Reversing packrattery: Part II of the simple life


This week we start the good stuff – we’ve set our priorities, now we can open up space in our lives to allow more time for them.

We begin by purging our stuff.  With each discarded or repurposed item, we’re are promised a new freedom.   Get trashbags ready for things that are broken, or boxes for things you’d like to give away.  You’ll need a big box for those things you are incapable of addressing right now.


I can see that this will be painful, so I’ll begin my purging with 30-minute boogie scoots.  A boogie scoot is where you set a kitchen timer or your smart phone for 30 minutes. You scoot around making decisions about whether an items stays or goes. When the alarm goes off, stop.  You can do another scoot later after you can appreciate the new space you’ve already produced.

Get rid of the big items first.  The little clutter won’t give you instant gratification the way the big stuff will.  Edit your rooms by walking through as if you are seeing your space in the eyes of someone who is visiting. Eliminate all items that are not drop dead beautiful, extremely sentimental, or that serve no function.  Just remember, the less items you have, the less time you will spend dusting.

Once you’ve gone through the main parts of your rooms, tackle the closets and drawers, one drawer or shelf at a time. You may be doing these little boogie scoots for a long time, but I predict you will be so buoyed by the experience that you will look forward to your next scoot.

I warn you that you will spend moments in reverie as you turn up photos or mementos from the past. That’s okay, just have a special box available for the priceless things you don’t want to treat so carelessly in the future.  I have a big hat box that contains these slices of my life until I have time to put them in an album or file cabinet. (No doubt they’ll still be in the hat box when I check out of this life.  No problem.  Someone else can deal with them then.)

If you are a slave to materialism and consumerism, there are ways to escape it.  Here’s what works for me:  You spot some gazinka pin in the store and you want it.  You NEED it.  You tell yourself that you can have it,  BUT you must wait three days.  At the end of that time period,

walsh if it’s still calling your name, go ahead and buy it, but you must let something else go.  Chances are you will have spotted something you want more in the meantime.  Don’t forget to wait three more days.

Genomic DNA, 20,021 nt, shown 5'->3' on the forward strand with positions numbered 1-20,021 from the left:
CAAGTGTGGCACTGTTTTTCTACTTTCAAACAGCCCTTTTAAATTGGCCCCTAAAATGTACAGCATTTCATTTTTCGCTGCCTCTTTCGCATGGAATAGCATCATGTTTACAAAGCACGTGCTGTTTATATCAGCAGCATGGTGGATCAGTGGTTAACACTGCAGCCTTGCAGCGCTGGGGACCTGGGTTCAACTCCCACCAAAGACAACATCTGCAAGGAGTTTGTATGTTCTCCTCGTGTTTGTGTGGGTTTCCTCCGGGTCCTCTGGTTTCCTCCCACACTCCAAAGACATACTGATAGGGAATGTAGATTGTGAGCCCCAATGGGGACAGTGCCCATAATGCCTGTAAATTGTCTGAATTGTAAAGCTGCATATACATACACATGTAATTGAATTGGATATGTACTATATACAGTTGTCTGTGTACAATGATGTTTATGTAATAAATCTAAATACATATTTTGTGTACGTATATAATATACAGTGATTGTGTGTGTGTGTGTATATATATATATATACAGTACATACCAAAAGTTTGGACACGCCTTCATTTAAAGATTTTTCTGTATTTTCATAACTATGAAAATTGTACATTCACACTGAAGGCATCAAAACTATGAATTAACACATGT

I’ve been on this quest to simplify for almost a week.  I swear I feel a new energy and appreciation for my formerly cramped little cottage.  Mysteriously, I’ve lost four pounds along with six boxes of stuff.  No kidding.  I don’t know what one has to do with the other, but there MUST be a connection.

4 thoughts on “Reversing packrattery: Part II of the simple life

  1. During my working life I moved many times and each time I did what all of my generation did: I bought a bigger house… When it was time to move to California from Michigan, I had a 4,000 sq. house that was packed. 4 bedrooms, formal dining room., all the trimmings., etc.

    When I retired I decided to give everything away or sell it…, but low and behold…none of my family wanted my stuff. They all had stuff of their own, so I moved a few personal items that had come from the McLemore family into one room and called the Salvation Army.

    Two moving vans later, I had a house with a few pictures, a china cabinet and two chairs plus my china and personal items.

    As the last load left the house I was so emotional wrought that I sat down in the middle of the living room floor and cried.

    Next day I was overjoyed. I packed the few items in a moving van and off to Mississippi I went with 2 chairs that were 100 plus years old., a china cabinet for my neice and some personal item.

    When I got to California I moved into a house with 1300 sq. feet that was already furnished and Thanked God that I didn’t have all my 40 years of accumulations.

    Life is good when you downsize.

    I still find myself saying to myself: I wish I had that leaf blower, or WOW, I don’t have a pitch fork anymore., but you know what.

    Not having all those belongings is a exercise in returning to one youth.

    I went to Michigan in 1962 with everything that I owned in the back seat of a 1962 Comet and left with everything I owned in the rear of a Hertz Rental Truck.

  2. Not bad for keeping the economy going for 40 years.. I always said that if I had lost my job and didn’t have what I use to spend each month, the economy would crash…

    Well, I retired and it took 7 years for our economy to Crash.

    See I was right.

  3. Emily you did it to me again, made me say ME TOOOOOO! The only thing is that my boogie scoot (by the way I kept thinking it said bootie scoot, and I could see you scooting around on the floor dusting or something) turns out to be 6 hours as I keep telling myself just put this one more thing away, so I wind up avoiding doing any of it!

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